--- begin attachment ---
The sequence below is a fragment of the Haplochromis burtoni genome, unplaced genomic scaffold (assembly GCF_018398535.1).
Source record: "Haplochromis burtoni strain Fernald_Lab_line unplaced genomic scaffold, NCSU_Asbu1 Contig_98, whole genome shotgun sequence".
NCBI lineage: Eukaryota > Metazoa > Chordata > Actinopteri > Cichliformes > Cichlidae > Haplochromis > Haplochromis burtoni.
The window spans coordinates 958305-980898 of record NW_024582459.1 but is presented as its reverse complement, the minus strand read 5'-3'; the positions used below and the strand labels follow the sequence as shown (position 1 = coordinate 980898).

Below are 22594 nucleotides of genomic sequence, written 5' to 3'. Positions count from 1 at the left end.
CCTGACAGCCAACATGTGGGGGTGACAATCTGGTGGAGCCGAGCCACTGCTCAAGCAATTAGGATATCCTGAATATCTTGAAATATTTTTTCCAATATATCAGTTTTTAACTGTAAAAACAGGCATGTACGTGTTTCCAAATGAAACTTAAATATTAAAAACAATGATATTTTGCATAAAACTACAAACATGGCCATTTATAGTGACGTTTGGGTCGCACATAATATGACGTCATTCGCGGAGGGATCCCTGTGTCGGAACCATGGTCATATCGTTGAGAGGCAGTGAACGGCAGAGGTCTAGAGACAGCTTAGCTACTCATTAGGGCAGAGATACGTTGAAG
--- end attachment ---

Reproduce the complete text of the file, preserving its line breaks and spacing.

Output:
The sequence below is a fragment of the Haplochromis burtoni genome, unplaced genomic scaffold (assembly GCF_018398535.1).
Source record: "Haplochromis burtoni strain Fernald_Lab_line unplaced genomic scaffold, NCSU_Asbu1 Contig_98, whole genome shotgun sequence".
NCBI lineage: Eukaryota > Metazoa > Chordata > Actinopteri > Cichliformes > Cichlidae > Haplochromis > Haplochromis burtoni.
The window spans coordinates 958305-980898 of record NW_024582459.1 but is presented as its reverse complement, the minus strand read 5'-3'; the positions used below and the strand labels follow the sequence as shown (position 1 = coordinate 980898).

Below are 22594 nucleotides of genomic sequence, written 5' to 3'. Positions count from 1 at the left end.
CCTGACAGCCAACATGTGGGGGTGACAATCTGGTGGAGCCGAGCCACTGCTCAAGCAATTAGGATATCCTGAATATCTTGAAATATTTTTTCCAATATATCAGTTTTTAACTGTAAAAACAGGCATGTACGTGTTTCCAAATGAAACTTAAATATTAAAAACAATGATATTTTGCATAAAACTACAAACATGGCCATTTATAGTGACGTTTGGGTCGCACATAATATGACGTCATTCGCGGAGGGATCCCTGTGTCGGAACCATGGTCATATCGTTGAGAGGCAGTGAACGGCAGAGGTCTAGAGACAGCTTAGCTACTCATTAGGGCAGAGATACGTTGAAG